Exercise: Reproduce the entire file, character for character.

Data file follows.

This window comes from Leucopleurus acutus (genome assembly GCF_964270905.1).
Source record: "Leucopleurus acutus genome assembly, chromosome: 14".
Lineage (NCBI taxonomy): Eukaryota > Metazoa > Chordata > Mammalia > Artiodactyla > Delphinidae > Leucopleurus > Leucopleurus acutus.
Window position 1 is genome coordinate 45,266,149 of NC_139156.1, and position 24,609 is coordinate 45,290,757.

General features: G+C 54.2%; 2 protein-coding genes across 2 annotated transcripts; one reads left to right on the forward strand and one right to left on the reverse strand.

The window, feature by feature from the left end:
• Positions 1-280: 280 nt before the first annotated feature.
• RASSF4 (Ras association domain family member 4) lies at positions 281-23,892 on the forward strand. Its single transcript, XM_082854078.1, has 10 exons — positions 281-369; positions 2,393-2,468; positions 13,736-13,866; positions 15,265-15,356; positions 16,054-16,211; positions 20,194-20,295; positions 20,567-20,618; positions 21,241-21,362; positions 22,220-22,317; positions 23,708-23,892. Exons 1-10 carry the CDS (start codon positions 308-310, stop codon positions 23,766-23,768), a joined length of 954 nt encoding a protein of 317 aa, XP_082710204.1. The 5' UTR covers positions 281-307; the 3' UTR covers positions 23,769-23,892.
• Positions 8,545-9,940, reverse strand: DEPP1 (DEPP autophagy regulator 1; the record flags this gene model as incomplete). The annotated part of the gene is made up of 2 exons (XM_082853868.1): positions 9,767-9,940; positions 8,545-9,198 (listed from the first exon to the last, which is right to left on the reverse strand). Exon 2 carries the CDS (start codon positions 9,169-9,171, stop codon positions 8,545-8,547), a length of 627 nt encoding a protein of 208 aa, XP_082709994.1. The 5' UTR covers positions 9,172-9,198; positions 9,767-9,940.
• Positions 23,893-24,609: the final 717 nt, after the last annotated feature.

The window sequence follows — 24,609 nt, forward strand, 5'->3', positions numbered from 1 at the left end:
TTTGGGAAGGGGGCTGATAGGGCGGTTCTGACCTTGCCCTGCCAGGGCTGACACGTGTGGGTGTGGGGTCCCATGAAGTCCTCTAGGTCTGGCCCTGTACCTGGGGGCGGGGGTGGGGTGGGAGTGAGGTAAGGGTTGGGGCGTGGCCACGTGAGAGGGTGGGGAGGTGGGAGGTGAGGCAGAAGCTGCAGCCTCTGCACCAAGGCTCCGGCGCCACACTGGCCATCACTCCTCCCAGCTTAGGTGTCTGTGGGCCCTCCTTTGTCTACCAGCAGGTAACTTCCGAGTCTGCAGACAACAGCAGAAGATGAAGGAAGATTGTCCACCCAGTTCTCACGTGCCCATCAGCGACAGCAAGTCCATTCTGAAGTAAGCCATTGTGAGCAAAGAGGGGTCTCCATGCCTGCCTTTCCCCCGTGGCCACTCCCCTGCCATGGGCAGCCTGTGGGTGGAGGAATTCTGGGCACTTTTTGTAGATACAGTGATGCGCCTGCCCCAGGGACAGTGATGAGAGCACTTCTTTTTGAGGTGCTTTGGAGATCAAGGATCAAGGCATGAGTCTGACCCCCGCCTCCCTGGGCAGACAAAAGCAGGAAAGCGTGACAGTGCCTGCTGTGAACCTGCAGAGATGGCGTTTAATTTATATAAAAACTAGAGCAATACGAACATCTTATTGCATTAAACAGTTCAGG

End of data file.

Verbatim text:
This window comes from Leucopleurus acutus (genome assembly GCF_964270905.1).
Source record: "Leucopleurus acutus genome assembly, chromosome: 14".
Lineage (NCBI taxonomy): Eukaryota > Metazoa > Chordata > Mammalia > Artiodactyla > Delphinidae > Leucopleurus > Leucopleurus acutus.
Window position 1 is genome coordinate 45,266,149 of NC_139156.1, and position 24,609 is coordinate 45,290,757.

General features: G+C 54.2%; 2 protein-coding genes across 2 annotated transcripts; one reads left to right on the forward strand and one right to left on the reverse strand.

The window, feature by feature from the left end:
• Positions 1-280: 280 nt before the first annotated feature.
• RASSF4 (Ras association domain family member 4) lies at positions 281-23,892 on the forward strand. Its single transcript, XM_082854078.1, has 10 exons — positions 281-369; positions 2,393-2,468; positions 13,736-13,866; positions 15,265-15,356; positions 16,054-16,211; positions 20,194-20,295; positions 20,567-20,618; positions 21,241-21,362; positions 22,220-22,317; positions 23,708-23,892. Exons 1-10 carry the CDS (start codon positions 308-310, stop codon positions 23,766-23,768), a joined length of 954 nt encoding a protein of 317 aa, XP_082710204.1. The 5' UTR covers positions 281-307; the 3' UTR covers positions 23,769-23,892.
• Positions 8,545-9,940, reverse strand: DEPP1 (DEPP autophagy regulator 1; the record flags this gene model as incomplete). The annotated part of the gene is made up of 2 exons (XM_082853868.1): positions 9,767-9,940; positions 8,545-9,198 (listed from the first exon to the last, which is right to left on the reverse strand). Exon 2 carries the CDS (start codon positions 9,169-9,171, stop codon positions 8,545-8,547), a length of 627 nt encoding a protein of 208 aa, XP_082709994.1. The 5' UTR covers positions 9,172-9,198; positions 9,767-9,940.
• Positions 23,893-24,609: the final 717 nt, after the last annotated feature.

The window sequence follows — 24,609 nt, forward strand, 5'->3', positions numbered from 1 at the left end:
TTTGGGAAGGGGGCTGATAGGGCGGTTCTGACCTTGCCCTGCCAGGGCTGACACGTGTGGGTGTGGGGTCCCATGAAGTCCTCTAGGTCTGGCCCTGTACCTGGGGGCGGGGGTGGGGTGGGAGTGAGGTAAGGGTTGGGGCGTGGCCACGTGAGAGGGTGGGGAGGTGGGAGGTGAGGCAGAAGCTGCAGCCTCTGCACCAAGGCTCCGGCGCCACACTGGCCATCACTCCTCCCAGCTTAGGTGTCTGTGGGCCCTCCTTTGTCTACCAGCAGGTAACTTCCGAGTCTGCAGACAACAGCAGAAGATGAAGGAAGATTGTCCACCCAGTTCTCACGTGCCCATCAGCGACAGCAAGTCCATTCTGAAGTAAGCCATTGTGAGCAAAGAGGGGTCTCCATGCCTGCCTTTCCCCCGTGGCCACTCCCCTGCCATGGGCAGCCTGTGGGTGGAGGAATTCTGGGCACTTTTTGTAGATACAGTGATGCGCCTGCCCCAGGGACAGTGATGAGAGCACTTCTTTTTGAGGTGCTTTGGAGATCAAGGATCAAGGCATGAGTCTGACCCCCGCCTCCCTGGGCAGACAAAAGCAGGAAAGCGTGACAGTGCCTGCTGTGAACCTGCAGAGATGGCGTTTAATTTATATAAAAACTAGAGCAATACGAACATCTTATTGCATTAAACAGTTCAGG